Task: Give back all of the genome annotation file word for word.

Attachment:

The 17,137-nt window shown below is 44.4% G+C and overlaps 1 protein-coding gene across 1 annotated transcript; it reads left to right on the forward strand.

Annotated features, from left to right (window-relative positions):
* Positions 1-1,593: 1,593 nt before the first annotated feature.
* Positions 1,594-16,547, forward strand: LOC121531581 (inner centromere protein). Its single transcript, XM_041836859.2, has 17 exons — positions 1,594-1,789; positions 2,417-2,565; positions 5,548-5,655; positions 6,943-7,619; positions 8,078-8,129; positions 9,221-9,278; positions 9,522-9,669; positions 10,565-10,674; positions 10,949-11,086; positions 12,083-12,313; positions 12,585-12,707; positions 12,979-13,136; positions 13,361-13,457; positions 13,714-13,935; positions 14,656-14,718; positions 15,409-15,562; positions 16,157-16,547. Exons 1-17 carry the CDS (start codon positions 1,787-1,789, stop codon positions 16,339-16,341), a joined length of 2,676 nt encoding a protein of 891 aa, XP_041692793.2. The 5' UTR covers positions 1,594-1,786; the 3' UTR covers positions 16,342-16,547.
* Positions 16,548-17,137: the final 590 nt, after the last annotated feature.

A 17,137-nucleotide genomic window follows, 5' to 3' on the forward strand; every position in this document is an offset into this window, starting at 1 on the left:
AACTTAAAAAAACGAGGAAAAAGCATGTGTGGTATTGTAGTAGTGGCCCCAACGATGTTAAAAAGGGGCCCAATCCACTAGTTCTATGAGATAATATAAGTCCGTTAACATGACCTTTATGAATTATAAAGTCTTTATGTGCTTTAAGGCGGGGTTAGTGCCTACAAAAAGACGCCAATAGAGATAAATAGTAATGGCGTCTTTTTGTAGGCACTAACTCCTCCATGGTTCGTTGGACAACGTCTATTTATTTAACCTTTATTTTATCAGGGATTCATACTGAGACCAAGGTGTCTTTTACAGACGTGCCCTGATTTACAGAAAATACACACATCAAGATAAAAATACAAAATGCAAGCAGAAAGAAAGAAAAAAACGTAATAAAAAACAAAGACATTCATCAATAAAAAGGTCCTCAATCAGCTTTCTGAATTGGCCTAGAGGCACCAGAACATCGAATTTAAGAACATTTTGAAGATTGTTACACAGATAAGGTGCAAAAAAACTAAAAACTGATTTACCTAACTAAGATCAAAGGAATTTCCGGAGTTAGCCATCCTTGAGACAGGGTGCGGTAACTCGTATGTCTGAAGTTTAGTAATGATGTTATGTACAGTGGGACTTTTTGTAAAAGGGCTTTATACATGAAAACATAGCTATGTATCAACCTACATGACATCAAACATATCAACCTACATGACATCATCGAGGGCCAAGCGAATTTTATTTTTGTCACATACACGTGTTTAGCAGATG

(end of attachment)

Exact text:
The 17,137-nt window shown below is 44.4% G+C and overlaps 1 protein-coding gene across 1 annotated transcript; it reads left to right on the forward strand.

Annotated features, from left to right (window-relative positions):
* Positions 1-1,593: 1,593 nt before the first annotated feature.
* Positions 1,594-16,547, forward strand: LOC121531581 (inner centromere protein). Its single transcript, XM_041836859.2, has 17 exons — positions 1,594-1,789; positions 2,417-2,565; positions 5,548-5,655; positions 6,943-7,619; positions 8,078-8,129; positions 9,221-9,278; positions 9,522-9,669; positions 10,565-10,674; positions 10,949-11,086; positions 12,083-12,313; positions 12,585-12,707; positions 12,979-13,136; positions 13,361-13,457; positions 13,714-13,935; positions 14,656-14,718; positions 15,409-15,562; positions 16,157-16,547. Exons 1-17 carry the CDS (start codon positions 1,787-1,789, stop codon positions 16,339-16,341), a joined length of 2,676 nt encoding a protein of 891 aa, XP_041692793.2. The 5' UTR covers positions 1,594-1,786; the 3' UTR covers positions 16,342-16,547.
* Positions 16,548-17,137: the final 590 nt, after the last annotated feature.

A 17,137-nucleotide genomic window follows, 5' to 3' on the forward strand; every position in this document is an offset into this window, starting at 1 on the left:
AACTTAAAAAAACGAGGAAAAAGCATGTGTGGTATTGTAGTAGTGGCCCCAACGATGTTAAAAAGGGGCCCAATCCACTAGTTCTATGAGATAATATAAGTCCGTTAACATGACCTTTATGAATTATAAAGTCTTTATGTGCTTTAAGGCGGGGTTAGTGCCTACAAAAAGACGCCAATAGAGATAAATAGTAATGGCGTCTTTTTGTAGGCACTAACTCCTCCATGGTTCGTTGGACAACGTCTATTTATTTAACCTTTATTTTATCAGGGATTCATACTGAGACCAAGGTGTCTTTTACAGACGTGCCCTGATTTACAGAAAATACACACATCAAGATAAAAATACAAAATGCAAGCAGAAAGAAAGAAAAAAACGTAATAAAAAACAAAGACATTCATCAATAAAAAGGTCCTCAATCAGCTTTCTGAATTGGCCTAGAGGCACCAGAACATCGAATTTAAGAACATTTTGAAGATTGTTACACAGATAAGGTGCAAAAAAACTAAAAACTGATTTACCTAACTAAGATCAAAGGAATTTCCGGAGTTAGCCATCCTTGAGACAGGGTGCGGTAACTCGTATGTCTGAAGTTTAGTAATGATGTTATGTACAGTGGGACTTTTTGTAAAAGGGCTTTATACATGAAAACATAGCTATGTATCAACCTACATGACATCAAACATATCAACCTACATGACATCATCGAGGGCCAAGCGAATTTTATTTTTGTCACATACACGTGTTTAGCAGATG